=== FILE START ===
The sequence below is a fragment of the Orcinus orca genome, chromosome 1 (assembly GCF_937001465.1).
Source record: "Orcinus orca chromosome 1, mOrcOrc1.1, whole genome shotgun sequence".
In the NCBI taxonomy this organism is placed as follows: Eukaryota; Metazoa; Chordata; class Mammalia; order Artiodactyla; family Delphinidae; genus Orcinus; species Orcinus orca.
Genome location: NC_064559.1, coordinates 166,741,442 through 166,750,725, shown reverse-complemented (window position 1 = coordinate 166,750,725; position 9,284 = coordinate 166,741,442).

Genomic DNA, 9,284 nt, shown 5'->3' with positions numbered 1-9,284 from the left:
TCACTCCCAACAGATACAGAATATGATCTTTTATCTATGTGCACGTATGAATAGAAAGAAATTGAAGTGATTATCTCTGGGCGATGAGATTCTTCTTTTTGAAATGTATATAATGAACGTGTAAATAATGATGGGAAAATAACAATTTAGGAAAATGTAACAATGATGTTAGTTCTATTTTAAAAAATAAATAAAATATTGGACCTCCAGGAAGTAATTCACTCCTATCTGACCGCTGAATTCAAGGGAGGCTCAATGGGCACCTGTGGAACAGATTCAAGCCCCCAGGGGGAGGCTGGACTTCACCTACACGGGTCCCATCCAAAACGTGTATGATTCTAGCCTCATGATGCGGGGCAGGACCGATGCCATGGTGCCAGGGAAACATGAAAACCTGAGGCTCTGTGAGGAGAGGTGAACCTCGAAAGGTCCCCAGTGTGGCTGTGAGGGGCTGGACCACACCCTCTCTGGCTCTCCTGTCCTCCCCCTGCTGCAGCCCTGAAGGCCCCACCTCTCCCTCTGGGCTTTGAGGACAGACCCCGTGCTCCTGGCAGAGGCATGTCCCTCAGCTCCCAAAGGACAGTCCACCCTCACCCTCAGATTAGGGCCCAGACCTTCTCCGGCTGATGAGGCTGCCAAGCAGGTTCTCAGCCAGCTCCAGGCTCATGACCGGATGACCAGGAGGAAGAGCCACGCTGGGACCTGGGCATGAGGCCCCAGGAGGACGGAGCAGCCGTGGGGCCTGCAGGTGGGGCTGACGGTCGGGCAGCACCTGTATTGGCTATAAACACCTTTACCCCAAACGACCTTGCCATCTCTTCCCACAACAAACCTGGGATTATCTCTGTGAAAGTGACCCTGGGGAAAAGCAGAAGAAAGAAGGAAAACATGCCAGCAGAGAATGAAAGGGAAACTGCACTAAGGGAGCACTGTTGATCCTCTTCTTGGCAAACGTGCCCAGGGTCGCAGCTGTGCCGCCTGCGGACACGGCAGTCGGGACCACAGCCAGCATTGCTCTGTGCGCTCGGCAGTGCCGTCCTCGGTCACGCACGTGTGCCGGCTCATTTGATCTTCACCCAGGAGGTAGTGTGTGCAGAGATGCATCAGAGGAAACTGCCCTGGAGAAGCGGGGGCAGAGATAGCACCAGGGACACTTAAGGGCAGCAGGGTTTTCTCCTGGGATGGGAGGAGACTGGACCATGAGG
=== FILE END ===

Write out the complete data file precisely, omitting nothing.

The sequence below is a fragment of the Orcinus orca genome, chromosome 1 (assembly GCF_937001465.1).
Source record: "Orcinus orca chromosome 1, mOrcOrc1.1, whole genome shotgun sequence".
In the NCBI taxonomy this organism is placed as follows: Eukaryota; Metazoa; Chordata; class Mammalia; order Artiodactyla; family Delphinidae; genus Orcinus; species Orcinus orca.
Genome location: NC_064559.1, coordinates 166,741,442 through 166,750,725, shown reverse-complemented (window position 1 = coordinate 166,750,725; position 9,284 = coordinate 166,741,442).

Genomic DNA, 9,284 nt, shown 5'->3' with positions numbered 1-9,284 from the left:
TCACTCCCAACAGATACAGAATATGATCTTTTATCTATGTGCACGTATGAATAGAAAGAAATTGAAGTGATTATCTCTGGGCGATGAGATTCTTCTTTTTGAAATGTATATAATGAACGTGTAAATAATGATGGGAAAATAACAATTTAGGAAAATGTAACAATGATGTTAGTTCTATTTTAAAAAATAAATAAAATATTGGACCTCCAGGAAGTAATTCACTCCTATCTGACCGCTGAATTCAAGGGAGGCTCAATGGGCACCTGTGGAACAGATTCAAGCCCCCAGGGGGAGGCTGGACTTCACCTACACGGGTCCCATCCAAAACGTGTATGATTCTAGCCTCATGATGCGGGGCAGGACCGATGCCATGGTGCCAGGGAAACATGAAAACCTGAGGCTCTGTGAGGAGAGGTGAACCTCGAAAGGTCCCCAGTGTGGCTGTGAGGGGCTGGACCACACCCTCTCTGGCTCTCCTGTCCTCCCCCTGCTGCAGCCCTGAAGGCCCCACCTCTCCCTCTGGGCTTTGAGGACAGACCCCGTGCTCCTGGCAGAGGCATGTCCCTCAGCTCCCAAAGGACAGTCCACCCTCACCCTCAGATTAGGGCCCAGACCTTCTCCGGCTGATGAGGCTGCCAAGCAGGTTCTCAGCCAGCTCCAGGCTCATGACCGGATGACCAGGAGGAAGAGCCACGCTGGGACCTGGGCATGAGGCCCCAGGAGGACGGAGCAGCCGTGGGGCCTGCAGGTGGGGCTGACGGTCGGGCAGCACCTGTATTGGCTATAAACACCTTTACCCCAAACGACCTTGCCATCTCTTCCCACAACAAACCTGGGATTATCTCTGTGAAAGTGACCCTGGGGAAAAGCAGAAGAAAGAAGGAAAACATGCCAGCAGAGAATGAAAGGGAAACTGCACTAAGGGAGCACTGTTGATCCTCTTCTTGGCAAACGTGCCCAGGGTCGCAGCTGTGCCGCCTGCGGACACGGCAGTCGGGACCACAGCCAGCATTGCTCTGTGCGCTCGGCAGTGCCGTCCTCGGTCACGCACGTGTGCCGGCTCATTTGATCTTCACCCAGGAGGTAGTGTGTGCAGAGATGCATCAGAGGAAACTGCCCTGGAGAAGCGGGGGCAGAGATAGCACCAGGGACACTTAAGGGCAGCAGGGTTTTCTCCTGGGATGGGAGGAGACTGGACCATGAGG